On the men’s side, no one is going to want to see Lopez or Pouille, champions in Queen’s and Stuttgart respectively, on the other side of the net. Milos Raonic reached the final in 2016. Jo-Wilfried Tsonga and Grigor Dimitrov have been to the semis. Stan Wawrinka, champion at the other three majors, is overdue for an out-of-nowhere run at Wimbledon. Nick Kyrgios has been nursing a hip injury, but he has the game to win the title someday. But to me, the most promising—or dangerous, depending on your point of view—of all of them is Marin Cilic. While he squandered a match point against Lopez in the Queen’s final, and squandered more of them against Federer at Wimbledon last year, Cilic has been to the quarters there each of the last three years, and he’s one of the very few dark horses who knows from experience that he can win a Slam.
Among the women, the first question to consider is this: Can a No. 1 player be a dark horse? After failing to win a tournament so far in 2017, and crashing out in the first round at the French Open, Kerber, despite reaching the final here last year, can hardly be considered a good bet to win it all in 2017. But grass always gives her shots a little more oomph, and rewards her tenacious athleticism. Along with Kerber, U.S. sluggers Madison Keys and Coco Vandeweghe, despite recent injuries, would seem to be the players who could turn around recent runs of tough luck on grass.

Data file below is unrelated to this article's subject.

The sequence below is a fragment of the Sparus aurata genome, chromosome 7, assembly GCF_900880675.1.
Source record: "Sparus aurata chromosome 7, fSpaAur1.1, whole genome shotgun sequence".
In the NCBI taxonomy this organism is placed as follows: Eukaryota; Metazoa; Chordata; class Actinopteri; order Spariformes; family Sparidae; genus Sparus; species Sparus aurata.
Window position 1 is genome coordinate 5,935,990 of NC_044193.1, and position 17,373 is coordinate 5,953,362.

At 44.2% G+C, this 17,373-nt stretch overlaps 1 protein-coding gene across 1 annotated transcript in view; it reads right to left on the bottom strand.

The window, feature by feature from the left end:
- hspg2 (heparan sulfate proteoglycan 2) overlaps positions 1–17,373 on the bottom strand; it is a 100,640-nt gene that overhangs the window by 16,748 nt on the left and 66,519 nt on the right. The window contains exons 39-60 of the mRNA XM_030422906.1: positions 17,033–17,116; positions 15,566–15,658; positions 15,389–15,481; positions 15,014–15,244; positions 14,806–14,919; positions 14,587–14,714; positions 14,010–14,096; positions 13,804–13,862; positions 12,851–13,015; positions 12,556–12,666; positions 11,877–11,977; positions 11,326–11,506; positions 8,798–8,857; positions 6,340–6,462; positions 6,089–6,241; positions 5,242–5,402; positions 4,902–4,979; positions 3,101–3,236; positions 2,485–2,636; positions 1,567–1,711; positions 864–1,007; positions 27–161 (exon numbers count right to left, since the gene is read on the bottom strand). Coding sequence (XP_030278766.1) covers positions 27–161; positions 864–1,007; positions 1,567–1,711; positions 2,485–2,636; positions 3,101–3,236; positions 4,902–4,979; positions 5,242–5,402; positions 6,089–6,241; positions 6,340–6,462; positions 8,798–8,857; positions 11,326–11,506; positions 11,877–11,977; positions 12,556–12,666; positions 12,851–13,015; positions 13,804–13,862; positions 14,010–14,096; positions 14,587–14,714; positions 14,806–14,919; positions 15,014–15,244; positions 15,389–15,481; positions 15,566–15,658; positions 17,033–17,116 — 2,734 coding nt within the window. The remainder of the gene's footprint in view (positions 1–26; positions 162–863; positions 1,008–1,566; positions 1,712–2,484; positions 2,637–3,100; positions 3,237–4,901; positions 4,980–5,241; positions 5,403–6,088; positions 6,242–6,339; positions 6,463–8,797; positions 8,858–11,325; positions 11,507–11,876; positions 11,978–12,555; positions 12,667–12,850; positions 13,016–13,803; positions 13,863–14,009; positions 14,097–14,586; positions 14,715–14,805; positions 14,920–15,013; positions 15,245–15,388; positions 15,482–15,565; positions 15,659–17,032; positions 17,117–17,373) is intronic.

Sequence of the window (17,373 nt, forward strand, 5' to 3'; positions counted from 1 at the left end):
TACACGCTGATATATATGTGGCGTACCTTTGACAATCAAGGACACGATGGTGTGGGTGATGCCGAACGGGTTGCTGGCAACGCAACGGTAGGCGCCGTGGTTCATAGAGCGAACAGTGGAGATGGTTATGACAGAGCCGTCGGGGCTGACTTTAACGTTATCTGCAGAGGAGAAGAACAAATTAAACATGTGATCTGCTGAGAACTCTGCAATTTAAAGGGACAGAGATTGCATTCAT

Which woman will bounce back from the French Open final more quickly?
The title match at Roland Garros between Jelena Ostapenko and Simona Halep was an emotional roller-coaster. The question now is how the result—a stunning comeback win for the 20-year-old Ostapenko; a painful defeat for the world No. 2, Halep—will affect their games and mindsets at Wimbledon. Each has plenty to play for; Halep could take over the No. 1 ranking for the first time, while Ostapenko could establish herself as a long-term Grand Slam threat. But for each of them, bouncing back may prove to be difficult. While Ostapenko is a star in the making, it’s difficult to imagine her reproducing the go-for-broke winners that propelled her in Paris seven more times at Wimbledon. And while Halep was bravely composed in her post-match speech at the French, that’s not a loss many players can recover from right away.
I wouldn’t mind seeing either of them go deep again. The fact that Wimbledon could bring out the best in both the laser-hitting Ostapenko and the speedy Halep is another sign of how good the grass game is these days.